Campaign groups at the Johannesburg Earth Summit have branded the United States, Canada and Australia an "axis of evil" for their reluctance to co-operate with the rest of the world in tackling global poverty and environmental degradation.
As Washington opposed the setting of any targets beyond previously agreed UN goals such as halving the proportion of the world's people who live on less than a dollar a day or lack access to drinking water, Tony Juniper, the vice-president of Friends of Earth International, said other governments must press ahead on new agreements "for people and the planet".
British officials acknowledged that scant progress had been made so far by officials negotiating behind the scenes of this week's open plenary sessions, which began yesterday. "It has been slow, but that is to be expected at a summit of this size," one official said.
But FoE accused Britain of promoting weak voluntary agreements rather than binding regulations on business.
Mr Juniper called on Tony Blair – who is not due to arrive in Johannesburg until next week – to seize the political initiative. "This summit desperately needs political leadership if it isn't going to fail. Tony Blair must fly out here soon and work with other leaders to get these talks back on track."
Mr Juniper said the US, Australia and Canada had high standards of living, high rates of material consumption, and high per-capita impact on the environment. "They have been most unconstructive in recognising their impact as rich consumer countries," he added.
The US had withdrawn from the Kyoto treaty on climate change, while Australia and Japan had shown little interest in it, Mr Juniper said. The US decision to increase steel tariffs and introduce agricultural subsidiesexemplified its lack of commitment to free trade and helping poor countries.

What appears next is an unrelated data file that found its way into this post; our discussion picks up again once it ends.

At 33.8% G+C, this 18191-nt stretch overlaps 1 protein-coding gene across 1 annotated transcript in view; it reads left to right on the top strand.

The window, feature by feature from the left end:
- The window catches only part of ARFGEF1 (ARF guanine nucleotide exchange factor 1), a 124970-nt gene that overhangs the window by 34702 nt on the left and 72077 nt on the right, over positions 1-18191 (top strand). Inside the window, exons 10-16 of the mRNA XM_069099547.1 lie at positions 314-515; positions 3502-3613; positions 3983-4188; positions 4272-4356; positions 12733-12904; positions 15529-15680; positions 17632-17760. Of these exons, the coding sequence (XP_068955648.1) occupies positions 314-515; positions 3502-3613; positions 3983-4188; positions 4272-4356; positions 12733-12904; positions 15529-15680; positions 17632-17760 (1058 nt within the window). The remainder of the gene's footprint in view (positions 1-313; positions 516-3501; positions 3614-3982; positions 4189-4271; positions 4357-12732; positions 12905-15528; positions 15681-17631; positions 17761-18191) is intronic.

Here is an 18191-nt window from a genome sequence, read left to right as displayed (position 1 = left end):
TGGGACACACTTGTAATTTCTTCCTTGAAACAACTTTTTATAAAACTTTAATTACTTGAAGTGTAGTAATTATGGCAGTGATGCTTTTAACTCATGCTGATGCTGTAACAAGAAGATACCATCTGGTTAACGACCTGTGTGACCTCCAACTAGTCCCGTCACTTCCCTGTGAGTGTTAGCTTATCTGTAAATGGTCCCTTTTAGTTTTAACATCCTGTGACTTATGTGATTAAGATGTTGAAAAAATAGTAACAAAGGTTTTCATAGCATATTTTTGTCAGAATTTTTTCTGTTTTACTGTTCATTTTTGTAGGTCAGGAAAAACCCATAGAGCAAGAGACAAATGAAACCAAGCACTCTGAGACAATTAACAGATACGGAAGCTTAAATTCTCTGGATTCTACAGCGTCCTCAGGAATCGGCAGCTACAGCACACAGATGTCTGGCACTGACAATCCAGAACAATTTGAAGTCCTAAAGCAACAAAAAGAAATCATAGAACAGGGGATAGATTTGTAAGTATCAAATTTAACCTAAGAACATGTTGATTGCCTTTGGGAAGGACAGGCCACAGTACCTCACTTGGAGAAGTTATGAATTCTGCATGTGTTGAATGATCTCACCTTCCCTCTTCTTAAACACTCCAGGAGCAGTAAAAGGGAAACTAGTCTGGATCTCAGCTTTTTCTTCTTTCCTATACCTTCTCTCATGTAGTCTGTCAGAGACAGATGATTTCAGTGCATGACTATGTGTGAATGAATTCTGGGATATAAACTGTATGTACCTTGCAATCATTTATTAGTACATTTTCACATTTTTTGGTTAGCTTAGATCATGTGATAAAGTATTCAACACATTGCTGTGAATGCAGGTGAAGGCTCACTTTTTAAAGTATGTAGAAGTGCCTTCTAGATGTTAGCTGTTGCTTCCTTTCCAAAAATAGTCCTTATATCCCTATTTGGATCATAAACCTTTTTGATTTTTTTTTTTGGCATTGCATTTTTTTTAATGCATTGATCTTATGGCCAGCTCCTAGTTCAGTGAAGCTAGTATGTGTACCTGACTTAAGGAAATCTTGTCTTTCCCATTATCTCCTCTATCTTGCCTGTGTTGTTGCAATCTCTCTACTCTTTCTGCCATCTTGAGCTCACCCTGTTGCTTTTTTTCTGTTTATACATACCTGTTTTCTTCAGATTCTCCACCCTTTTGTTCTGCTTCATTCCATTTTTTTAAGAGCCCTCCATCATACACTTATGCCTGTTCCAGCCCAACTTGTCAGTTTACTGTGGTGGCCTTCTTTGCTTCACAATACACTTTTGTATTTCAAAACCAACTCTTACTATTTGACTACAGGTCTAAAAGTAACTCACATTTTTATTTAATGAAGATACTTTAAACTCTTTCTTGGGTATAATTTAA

Officials in the British delegation said that Britain still believed that setting targets on specific issues would help in reviewing progress. Britain was happy, they said, that the summit was recognising the roleof private-sector and non-governmental organisations (NGOs) in partnerships to deal with environmental issues.
Britain has established pilot projects with governments, NGOs and the private sector in South Africa, Nigeria and Uganda to implement projects to improve access to clean water. The officials urged other developed countries to set up similar partnerships.
Meanwhile, a combined platform of NGOs highlighted the environmental issues "unaddresed" since the 1992 Earth Summit in Rio.
"After 10 years of some progress in negotiations, but little actual implementation, the impact of these unfulfilled promises are becoming clear," they said. Flooding throughout central Europe, China and south Asia had caused thousands of deaths and billions of dollars' damage. Globalisation had made the "rich richer and the poor poorer", and chemically-intensive agriculture and biotechnology had "resulted in looming starvation, social dislocation and a threat to the entire world's food supply".
The World Bank yesterday urged world leaders to give priority to agriculture and to address the issue of subsidies. Its vice-president, Ian Johnson, said that growth in Africa depended on developing agriculture, and that subsidies in the North were a major obstacle to achieving this.